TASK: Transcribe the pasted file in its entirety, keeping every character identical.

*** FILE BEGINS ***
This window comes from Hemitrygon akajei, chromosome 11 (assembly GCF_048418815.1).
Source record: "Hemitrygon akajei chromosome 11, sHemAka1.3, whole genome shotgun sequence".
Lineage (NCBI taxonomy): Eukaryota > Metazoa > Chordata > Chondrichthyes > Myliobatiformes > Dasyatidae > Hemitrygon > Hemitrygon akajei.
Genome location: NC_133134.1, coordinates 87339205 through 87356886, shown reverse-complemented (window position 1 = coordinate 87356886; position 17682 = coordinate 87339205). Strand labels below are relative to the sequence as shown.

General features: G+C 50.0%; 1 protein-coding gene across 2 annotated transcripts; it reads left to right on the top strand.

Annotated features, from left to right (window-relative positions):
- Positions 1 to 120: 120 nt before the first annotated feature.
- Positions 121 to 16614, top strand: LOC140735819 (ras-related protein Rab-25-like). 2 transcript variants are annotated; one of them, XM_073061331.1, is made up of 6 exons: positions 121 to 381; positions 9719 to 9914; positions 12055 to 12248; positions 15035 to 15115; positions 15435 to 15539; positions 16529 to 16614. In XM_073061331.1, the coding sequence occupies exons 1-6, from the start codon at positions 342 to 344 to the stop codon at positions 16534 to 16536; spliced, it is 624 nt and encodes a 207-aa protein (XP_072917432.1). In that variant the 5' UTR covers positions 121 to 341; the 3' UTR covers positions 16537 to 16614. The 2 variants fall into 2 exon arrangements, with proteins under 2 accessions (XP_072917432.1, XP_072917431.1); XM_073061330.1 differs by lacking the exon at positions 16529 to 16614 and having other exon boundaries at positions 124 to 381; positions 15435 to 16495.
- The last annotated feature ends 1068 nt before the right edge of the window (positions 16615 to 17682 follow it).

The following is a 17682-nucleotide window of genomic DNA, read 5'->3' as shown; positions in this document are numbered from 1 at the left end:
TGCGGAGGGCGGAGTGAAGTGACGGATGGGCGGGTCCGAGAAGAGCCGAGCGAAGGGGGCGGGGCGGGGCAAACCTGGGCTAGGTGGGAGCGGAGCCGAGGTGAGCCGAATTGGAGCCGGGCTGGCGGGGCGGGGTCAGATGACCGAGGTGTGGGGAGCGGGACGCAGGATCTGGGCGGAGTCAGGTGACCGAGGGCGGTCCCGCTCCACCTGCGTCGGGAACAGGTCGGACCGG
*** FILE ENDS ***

This window comes from Hemitrygon akajei, chromosome 11 (assembly GCF_048418815.1).
Source record: "Hemitrygon akajei chromosome 11, sHemAka1.3, whole genome shotgun sequence".
Lineage (NCBI taxonomy): Eukaryota > Metazoa > Chordata > Chondrichthyes > Myliobatiformes > Dasyatidae > Hemitrygon > Hemitrygon akajei.
Genome location: NC_133134.1, coordinates 87339205 through 87356886, shown reverse-complemented (window position 1 = coordinate 87356886; position 17682 = coordinate 87339205). Strand labels below are relative to the sequence as shown.

General features: G+C 50.0%; 1 protein-coding gene across 2 annotated transcripts; it reads left to right on the top strand.

Annotated features, from left to right (window-relative positions):
- Positions 1 to 120: 120 nt before the first annotated feature.
- Positions 121 to 16614, top strand: LOC140735819 (ras-related protein Rab-25-like). 2 transcript variants are annotated; one of them, XM_073061331.1, is made up of 6 exons: positions 121 to 381; positions 9719 to 9914; positions 12055 to 12248; positions 15035 to 15115; positions 15435 to 15539; positions 16529 to 16614. In XM_073061331.1, the coding sequence occupies exons 1-6, from the start codon at positions 342 to 344 to the stop codon at positions 16534 to 16536; spliced, it is 624 nt and encodes a 207-aa protein (XP_072917432.1). In that variant the 5' UTR covers positions 121 to 341; the 3' UTR covers positions 16537 to 16614. The 2 variants fall into 2 exon arrangements, with proteins under 2 accessions (XP_072917432.1, XP_072917431.1); XM_073061330.1 differs by lacking the exon at positions 16529 to 16614 and having other exon boundaries at positions 124 to 381; positions 15435 to 16495.
- The last annotated feature ends 1068 nt before the right edge of the window (positions 16615 to 17682 follow it).

The following is a 17682-nucleotide window of genomic DNA, read 5'->3' as shown; positions in this document are numbered from 1 at the left end:
TGCGGAGGGCGGAGTGAAGTGACGGATGGGCGGGTCCGAGAAGAGCCGAGCGAAGGGGGCGGGGCGGGGCAAACCTGGGCTAGGTGGGAGCGGAGCCGAGGTGAGCCGAATTGGAGCCGGGCTGGCGGGGCGGGGTCAGATGACCGAGGTGTGGGGAGCGGGACGCAGGATCTGGGCGGAGTCAGGTGACCGAGGGCGGTCCCGCTCCACCTGCGTCGGGAACAGGTCGGACCGG